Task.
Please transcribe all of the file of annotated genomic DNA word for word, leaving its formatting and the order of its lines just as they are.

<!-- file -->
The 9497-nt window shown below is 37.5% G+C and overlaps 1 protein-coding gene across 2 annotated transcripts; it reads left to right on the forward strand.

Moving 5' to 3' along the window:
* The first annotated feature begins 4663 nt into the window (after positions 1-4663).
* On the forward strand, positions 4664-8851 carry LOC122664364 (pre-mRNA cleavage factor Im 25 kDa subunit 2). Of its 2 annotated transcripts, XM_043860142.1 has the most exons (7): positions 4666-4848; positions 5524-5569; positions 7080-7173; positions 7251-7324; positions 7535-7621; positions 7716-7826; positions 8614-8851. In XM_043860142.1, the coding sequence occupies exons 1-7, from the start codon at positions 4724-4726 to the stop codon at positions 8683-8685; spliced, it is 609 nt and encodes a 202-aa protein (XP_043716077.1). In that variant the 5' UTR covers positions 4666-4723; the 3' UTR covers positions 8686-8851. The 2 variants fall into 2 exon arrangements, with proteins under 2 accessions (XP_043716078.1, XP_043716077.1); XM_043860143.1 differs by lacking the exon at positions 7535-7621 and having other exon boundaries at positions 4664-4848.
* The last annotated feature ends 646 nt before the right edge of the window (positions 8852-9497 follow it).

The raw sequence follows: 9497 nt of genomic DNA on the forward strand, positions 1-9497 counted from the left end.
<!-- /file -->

The 9497-nt window shown below is 37.5% G+C and overlaps 1 protein-coding gene across 2 annotated transcripts; it reads left to right on the forward strand.

Moving 5' to 3' along the window:
* The first annotated feature begins 4663 nt into the window (after positions 1-4663).
* On the forward strand, positions 4664-8851 carry LOC122664364 (pre-mRNA cleavage factor Im 25 kDa subunit 2). Of its 2 annotated transcripts, XM_043860142.1 has the most exons (7): positions 4666-4848; positions 5524-5569; positions 7080-7173; positions 7251-7324; positions 7535-7621; positions 7716-7826; positions 8614-8851. In XM_043860142.1, the coding sequence occupies exons 1-7, from the start codon at positions 4724-4726 to the stop codon at positions 8683-8685; spliced, it is 609 nt and encodes a 202-aa protein (XP_043716077.1). In that variant the 5' UTR covers positions 4666-4723; the 3' UTR covers positions 8686-8851. The 2 variants fall into 2 exon arrangements, with proteins under 2 accessions (XP_043716078.1, XP_043716077.1); XM_043860143.1 differs by lacking the exon at positions 7535-7621 and having other exon boundaries at positions 4664-4848.
* The last annotated feature ends 646 nt before the right edge of the window (positions 8852-9497 follow it).

The raw sequence follows: 9497 nt of genomic DNA on the forward strand, positions 1-9497 counted from the left end.